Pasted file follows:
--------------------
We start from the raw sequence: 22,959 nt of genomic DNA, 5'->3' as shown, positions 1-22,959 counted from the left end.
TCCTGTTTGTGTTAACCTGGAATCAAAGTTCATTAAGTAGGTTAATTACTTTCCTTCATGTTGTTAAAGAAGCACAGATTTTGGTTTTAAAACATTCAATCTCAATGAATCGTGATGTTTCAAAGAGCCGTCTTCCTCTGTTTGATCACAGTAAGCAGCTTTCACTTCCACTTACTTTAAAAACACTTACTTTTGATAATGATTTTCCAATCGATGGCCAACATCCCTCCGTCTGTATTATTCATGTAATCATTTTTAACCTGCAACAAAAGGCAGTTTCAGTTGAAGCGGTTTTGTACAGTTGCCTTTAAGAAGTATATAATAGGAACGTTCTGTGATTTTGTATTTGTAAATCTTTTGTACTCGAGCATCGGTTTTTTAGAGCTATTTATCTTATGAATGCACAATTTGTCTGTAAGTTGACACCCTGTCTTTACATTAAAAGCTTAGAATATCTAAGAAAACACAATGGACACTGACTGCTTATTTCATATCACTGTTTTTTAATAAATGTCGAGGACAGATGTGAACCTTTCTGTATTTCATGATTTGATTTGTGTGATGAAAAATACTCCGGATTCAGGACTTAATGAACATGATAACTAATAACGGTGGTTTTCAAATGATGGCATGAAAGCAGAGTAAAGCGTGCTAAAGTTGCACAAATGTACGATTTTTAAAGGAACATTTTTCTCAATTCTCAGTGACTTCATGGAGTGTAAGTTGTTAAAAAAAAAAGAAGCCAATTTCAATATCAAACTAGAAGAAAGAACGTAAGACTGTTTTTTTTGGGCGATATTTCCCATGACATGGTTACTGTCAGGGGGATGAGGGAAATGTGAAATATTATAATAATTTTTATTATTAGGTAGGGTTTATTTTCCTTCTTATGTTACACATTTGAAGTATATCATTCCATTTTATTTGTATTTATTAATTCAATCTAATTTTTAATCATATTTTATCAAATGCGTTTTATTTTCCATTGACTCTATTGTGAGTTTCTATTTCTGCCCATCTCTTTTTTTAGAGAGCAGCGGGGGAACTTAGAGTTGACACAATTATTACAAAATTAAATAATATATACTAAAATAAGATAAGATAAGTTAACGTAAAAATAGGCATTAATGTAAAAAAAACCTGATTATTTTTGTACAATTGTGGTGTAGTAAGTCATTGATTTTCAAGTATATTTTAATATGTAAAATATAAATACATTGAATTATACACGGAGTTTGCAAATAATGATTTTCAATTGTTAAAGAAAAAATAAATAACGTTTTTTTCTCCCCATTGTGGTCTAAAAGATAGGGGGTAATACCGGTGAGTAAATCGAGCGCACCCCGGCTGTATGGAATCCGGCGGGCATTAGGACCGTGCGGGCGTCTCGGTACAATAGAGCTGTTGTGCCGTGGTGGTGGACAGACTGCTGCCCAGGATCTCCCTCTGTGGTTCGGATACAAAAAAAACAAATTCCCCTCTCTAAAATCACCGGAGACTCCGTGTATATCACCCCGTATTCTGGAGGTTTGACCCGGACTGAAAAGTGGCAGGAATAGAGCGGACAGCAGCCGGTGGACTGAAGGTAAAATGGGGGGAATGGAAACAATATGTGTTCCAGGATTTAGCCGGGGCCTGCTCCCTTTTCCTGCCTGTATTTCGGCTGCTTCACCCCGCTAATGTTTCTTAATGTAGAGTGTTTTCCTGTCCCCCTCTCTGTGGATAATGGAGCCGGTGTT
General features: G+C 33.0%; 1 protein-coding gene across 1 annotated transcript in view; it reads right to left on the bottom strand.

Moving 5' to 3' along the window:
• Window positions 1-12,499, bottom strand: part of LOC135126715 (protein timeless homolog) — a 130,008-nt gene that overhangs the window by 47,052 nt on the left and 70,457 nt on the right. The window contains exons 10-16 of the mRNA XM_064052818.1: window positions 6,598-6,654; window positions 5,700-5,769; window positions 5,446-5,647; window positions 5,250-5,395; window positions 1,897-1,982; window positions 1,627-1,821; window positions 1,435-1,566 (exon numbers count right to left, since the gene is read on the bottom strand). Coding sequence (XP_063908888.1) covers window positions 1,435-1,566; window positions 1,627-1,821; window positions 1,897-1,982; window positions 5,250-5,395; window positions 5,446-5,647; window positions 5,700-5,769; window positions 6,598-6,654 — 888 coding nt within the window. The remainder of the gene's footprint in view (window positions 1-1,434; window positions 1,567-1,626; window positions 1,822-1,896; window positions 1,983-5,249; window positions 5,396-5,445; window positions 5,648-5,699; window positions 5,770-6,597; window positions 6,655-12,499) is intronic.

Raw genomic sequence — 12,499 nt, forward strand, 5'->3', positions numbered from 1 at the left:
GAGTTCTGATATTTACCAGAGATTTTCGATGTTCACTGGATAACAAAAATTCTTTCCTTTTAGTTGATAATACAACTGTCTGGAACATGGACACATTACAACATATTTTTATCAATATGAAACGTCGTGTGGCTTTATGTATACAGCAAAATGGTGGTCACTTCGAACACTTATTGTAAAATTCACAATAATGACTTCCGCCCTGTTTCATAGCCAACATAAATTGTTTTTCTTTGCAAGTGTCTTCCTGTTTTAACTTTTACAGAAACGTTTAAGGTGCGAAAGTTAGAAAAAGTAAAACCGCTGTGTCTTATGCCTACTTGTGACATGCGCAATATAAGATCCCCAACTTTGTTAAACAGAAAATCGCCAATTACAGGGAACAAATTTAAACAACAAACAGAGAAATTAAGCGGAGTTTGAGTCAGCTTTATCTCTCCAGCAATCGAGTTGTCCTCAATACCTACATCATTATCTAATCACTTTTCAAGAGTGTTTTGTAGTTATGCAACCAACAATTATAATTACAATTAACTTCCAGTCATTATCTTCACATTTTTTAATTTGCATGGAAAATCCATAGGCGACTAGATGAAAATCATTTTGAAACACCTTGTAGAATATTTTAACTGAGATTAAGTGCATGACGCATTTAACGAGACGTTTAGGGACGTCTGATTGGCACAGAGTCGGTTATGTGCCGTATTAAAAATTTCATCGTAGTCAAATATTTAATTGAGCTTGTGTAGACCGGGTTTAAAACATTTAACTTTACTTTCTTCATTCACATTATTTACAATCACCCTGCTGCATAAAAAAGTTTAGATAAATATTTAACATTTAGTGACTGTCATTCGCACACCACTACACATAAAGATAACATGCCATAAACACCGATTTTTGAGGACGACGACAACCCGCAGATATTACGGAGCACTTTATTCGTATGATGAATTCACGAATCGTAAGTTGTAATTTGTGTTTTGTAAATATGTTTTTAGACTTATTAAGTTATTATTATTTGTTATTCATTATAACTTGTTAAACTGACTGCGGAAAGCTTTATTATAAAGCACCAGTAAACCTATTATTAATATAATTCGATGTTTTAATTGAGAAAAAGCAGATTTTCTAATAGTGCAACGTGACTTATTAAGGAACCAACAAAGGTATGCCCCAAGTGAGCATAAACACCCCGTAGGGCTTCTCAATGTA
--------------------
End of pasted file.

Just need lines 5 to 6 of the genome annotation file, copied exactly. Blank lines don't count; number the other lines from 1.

• Window positions 1-12,499, bottom strand: part of LOC135126715 (protein timeless homolog) — a 130,008-nt gene that overhangs the window by 47,052 nt on the left and 70,457 nt on the right. The window contains exons 10-16 of the mRNA XM_064052818.1: window positions 6,598-6,654; window positions 5,700-5,769; window positions 5,446-5,647; window positions 5,250-5,395; window positions 1,897-1,982; window positions 1,627-1,821; window positions 1,435-1,566 (exon numbers count right to left, since the gene is read on the bottom strand). Coding sequence (XP_063908888.1) covers window positions 1,435-1,566; window positions 1,627-1,821; window positions 1,897-1,982; window positions 5,250-5,395; window positions 5,446-5,647; window positions 5,700-5,769; window positions 6,598-6,654 — 888 coding nt within the window. The remainder of the gene's footprint in view (window positions 1-1,434; window positions 1,567-1,626; window positions 1,822-1,896; window positions 1,983-5,249; window positions 5,396-5,445; window positions 5,648-5,699; window positions 5,770-6,597; window positions 6,655-12,499) is intronic.

Raw genomic sequence — 12,499 nt, forward strand, 5'->3', positions numbered from 1 at the left: